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Systems Biology @ Hamilton Institute ::: Background
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In February 1943, Erwin Schrödinger delivered a series of lectures entitled 'What is Life' at the Dublin Institute of Advanced Studies. In these lectures, and the book (1) which followed, Schrödinger examined the relationship between the laws of physics and the mechanisms of life. His work had a seminal influence on scientific thought. In particular, it provided impetus to the development of molecular biology, and over a longer term to the area of research that we now call Systems Biology. See also P. Wellstead: Schrödinger's legacy (PDF 178.0 kBytes).

Systems Biology follows in Schrödinger's steps by applying systematic methods of analysis developed in the physical sciences to living organisms. It starts from the holistic view that the behavior of a collection of interacting objects (a system) can only be explained by analysis of the entire system. In biological terms, most of the interesting properties of life arise at the systems level and the dynamical interactions of the system components.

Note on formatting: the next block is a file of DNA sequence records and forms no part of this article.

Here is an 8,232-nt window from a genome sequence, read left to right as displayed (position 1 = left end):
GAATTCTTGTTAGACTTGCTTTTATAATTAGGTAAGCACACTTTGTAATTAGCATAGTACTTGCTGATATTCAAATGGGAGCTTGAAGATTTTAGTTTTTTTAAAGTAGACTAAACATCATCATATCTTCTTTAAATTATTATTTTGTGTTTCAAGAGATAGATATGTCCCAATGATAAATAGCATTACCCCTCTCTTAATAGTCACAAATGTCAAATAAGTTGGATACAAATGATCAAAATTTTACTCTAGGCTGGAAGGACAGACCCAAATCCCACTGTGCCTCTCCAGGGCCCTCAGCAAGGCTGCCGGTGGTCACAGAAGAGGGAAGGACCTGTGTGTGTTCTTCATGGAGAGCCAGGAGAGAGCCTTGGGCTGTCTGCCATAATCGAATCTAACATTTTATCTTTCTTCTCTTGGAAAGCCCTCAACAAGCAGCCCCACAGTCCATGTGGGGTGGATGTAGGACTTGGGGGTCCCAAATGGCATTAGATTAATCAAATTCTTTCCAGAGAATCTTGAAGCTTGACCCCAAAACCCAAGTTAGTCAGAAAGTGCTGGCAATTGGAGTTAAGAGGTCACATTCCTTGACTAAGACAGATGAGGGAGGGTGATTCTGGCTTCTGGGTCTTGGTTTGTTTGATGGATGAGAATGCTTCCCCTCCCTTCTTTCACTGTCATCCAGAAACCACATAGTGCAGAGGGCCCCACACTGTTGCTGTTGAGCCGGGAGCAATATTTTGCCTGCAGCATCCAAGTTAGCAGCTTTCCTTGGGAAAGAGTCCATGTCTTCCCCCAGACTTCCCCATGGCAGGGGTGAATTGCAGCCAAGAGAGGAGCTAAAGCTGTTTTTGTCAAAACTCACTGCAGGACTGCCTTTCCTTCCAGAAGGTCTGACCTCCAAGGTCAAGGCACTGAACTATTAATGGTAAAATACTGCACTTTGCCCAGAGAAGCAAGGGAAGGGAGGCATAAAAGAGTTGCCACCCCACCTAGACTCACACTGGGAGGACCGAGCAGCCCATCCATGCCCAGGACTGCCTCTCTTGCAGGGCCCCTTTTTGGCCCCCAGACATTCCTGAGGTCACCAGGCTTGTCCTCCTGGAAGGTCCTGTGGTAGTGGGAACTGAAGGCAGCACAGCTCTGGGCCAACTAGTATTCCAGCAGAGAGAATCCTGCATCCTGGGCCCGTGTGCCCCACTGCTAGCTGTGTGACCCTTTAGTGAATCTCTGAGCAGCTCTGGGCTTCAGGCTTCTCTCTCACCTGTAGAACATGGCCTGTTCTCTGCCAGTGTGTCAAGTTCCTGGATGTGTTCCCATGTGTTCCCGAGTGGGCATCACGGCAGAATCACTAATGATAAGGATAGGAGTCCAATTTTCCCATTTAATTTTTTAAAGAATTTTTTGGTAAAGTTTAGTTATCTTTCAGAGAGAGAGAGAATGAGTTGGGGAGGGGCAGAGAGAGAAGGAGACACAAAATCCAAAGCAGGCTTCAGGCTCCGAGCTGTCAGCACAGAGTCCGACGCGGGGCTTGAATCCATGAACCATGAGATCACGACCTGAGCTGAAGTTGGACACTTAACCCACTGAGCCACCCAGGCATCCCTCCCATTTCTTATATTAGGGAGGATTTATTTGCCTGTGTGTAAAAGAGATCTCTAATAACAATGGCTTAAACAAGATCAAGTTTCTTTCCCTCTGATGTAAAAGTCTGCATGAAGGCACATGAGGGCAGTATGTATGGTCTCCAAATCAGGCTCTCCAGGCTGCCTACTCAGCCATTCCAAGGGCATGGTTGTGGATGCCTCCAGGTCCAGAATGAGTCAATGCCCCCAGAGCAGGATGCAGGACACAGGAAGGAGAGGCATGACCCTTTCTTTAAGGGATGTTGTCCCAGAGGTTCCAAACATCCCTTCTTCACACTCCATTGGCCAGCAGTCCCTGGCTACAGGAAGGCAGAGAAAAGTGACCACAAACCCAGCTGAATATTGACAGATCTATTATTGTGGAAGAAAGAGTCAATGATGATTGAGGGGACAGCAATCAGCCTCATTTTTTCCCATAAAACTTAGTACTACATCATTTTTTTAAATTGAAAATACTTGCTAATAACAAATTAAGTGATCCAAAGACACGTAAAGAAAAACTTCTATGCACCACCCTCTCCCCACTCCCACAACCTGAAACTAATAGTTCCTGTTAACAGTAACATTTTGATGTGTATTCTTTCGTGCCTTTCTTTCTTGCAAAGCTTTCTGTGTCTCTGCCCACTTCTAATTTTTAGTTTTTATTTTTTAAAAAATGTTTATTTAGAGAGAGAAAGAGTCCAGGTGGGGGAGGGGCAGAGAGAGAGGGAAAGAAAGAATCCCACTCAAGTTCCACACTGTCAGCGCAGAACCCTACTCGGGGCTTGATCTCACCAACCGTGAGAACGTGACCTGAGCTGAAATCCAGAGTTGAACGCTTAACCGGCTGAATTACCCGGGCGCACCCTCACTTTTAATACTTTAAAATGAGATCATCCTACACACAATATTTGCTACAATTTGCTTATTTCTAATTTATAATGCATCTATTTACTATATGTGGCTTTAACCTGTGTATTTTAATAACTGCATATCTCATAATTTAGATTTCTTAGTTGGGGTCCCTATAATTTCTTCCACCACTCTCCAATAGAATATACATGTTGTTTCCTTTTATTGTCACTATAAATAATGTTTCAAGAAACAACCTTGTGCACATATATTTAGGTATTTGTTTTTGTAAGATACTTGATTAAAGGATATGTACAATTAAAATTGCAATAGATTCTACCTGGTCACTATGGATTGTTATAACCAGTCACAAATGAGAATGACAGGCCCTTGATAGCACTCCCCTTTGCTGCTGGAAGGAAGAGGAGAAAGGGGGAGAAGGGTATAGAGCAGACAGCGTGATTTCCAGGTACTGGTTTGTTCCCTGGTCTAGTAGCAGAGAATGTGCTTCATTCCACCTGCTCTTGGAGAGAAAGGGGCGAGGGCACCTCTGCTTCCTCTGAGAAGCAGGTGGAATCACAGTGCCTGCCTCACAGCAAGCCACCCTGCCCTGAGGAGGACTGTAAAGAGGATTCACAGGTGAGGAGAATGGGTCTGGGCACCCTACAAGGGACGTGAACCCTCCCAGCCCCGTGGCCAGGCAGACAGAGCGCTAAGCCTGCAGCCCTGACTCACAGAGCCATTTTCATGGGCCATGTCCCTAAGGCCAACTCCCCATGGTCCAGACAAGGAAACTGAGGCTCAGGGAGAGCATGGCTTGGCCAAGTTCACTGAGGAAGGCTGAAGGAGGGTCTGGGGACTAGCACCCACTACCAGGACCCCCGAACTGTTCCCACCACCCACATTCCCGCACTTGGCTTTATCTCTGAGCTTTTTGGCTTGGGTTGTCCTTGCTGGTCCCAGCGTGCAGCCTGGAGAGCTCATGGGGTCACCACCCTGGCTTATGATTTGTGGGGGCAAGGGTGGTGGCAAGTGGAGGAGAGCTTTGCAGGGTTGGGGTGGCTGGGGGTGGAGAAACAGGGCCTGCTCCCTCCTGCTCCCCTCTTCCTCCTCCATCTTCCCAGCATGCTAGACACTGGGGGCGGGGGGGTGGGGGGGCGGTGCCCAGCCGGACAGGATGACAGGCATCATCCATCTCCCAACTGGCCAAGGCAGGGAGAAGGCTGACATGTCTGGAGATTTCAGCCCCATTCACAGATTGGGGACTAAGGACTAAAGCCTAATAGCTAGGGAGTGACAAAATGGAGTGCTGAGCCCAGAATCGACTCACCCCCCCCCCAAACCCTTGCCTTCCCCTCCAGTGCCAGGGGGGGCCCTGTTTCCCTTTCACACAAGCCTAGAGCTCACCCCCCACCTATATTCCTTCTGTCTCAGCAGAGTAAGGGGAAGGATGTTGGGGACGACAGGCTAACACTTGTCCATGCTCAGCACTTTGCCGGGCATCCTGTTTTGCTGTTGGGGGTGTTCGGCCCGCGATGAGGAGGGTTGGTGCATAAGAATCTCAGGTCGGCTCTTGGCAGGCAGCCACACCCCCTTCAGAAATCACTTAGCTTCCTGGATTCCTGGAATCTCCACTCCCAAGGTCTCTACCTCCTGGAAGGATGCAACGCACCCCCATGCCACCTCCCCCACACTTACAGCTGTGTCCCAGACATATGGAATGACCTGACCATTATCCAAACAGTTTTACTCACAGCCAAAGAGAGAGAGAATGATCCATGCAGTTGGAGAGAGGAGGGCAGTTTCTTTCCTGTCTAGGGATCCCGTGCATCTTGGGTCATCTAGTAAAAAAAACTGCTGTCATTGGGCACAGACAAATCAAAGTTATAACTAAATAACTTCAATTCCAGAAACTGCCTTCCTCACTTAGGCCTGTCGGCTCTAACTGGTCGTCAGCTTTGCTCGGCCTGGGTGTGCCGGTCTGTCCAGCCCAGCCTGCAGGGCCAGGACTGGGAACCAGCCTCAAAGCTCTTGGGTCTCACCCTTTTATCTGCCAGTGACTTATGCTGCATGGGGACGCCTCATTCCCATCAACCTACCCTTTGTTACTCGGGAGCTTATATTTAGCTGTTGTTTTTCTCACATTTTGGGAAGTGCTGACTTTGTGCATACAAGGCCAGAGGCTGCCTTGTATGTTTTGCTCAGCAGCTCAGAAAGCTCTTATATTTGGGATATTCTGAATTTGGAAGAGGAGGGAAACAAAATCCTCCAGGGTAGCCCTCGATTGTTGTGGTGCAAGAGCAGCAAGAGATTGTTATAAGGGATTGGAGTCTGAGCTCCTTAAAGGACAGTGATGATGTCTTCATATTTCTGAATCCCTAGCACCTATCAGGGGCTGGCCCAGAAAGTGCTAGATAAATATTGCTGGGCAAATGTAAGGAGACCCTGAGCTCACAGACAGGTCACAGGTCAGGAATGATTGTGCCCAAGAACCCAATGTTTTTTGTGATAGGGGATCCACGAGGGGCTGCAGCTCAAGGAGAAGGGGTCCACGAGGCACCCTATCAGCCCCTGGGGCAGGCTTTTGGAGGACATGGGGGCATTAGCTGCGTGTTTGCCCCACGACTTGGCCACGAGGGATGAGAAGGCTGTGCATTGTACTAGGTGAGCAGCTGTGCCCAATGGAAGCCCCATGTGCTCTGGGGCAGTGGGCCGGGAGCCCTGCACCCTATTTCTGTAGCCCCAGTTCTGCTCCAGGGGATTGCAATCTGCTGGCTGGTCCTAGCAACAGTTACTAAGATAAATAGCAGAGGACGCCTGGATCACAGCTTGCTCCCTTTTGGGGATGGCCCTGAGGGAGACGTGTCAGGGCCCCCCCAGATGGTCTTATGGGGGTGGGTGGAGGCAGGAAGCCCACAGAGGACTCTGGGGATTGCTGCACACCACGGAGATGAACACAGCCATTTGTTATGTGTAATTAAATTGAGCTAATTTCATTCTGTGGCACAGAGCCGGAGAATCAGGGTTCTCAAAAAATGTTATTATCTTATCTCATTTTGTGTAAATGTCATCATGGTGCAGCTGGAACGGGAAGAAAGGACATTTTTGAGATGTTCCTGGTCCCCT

The idea of a systems view of biology is not new. For example, through the 1940’s to 60’s, Wiener, Tustin and Bertalanffy (2,3,4), described a systems approach to living organisms. However, breakthroughs in molecular biology during the last decades have enabled the analysis of the some of the dynamical interaction in side living cells and between cells. It is even possible to conceive of entire dynamical cellular processes being simulated in a computer - in the same way that we now simulate entire automobiles in computers before we build them. This however is for the future. For the moment Systems Biology research offers many new and exciting research challenges, and the tangible hope that methods dynamical analysis, modelling and simulation can provide a deeper insight into the mechanisms of life. In doing this we begin to answer Schroedinger's question: What is Life?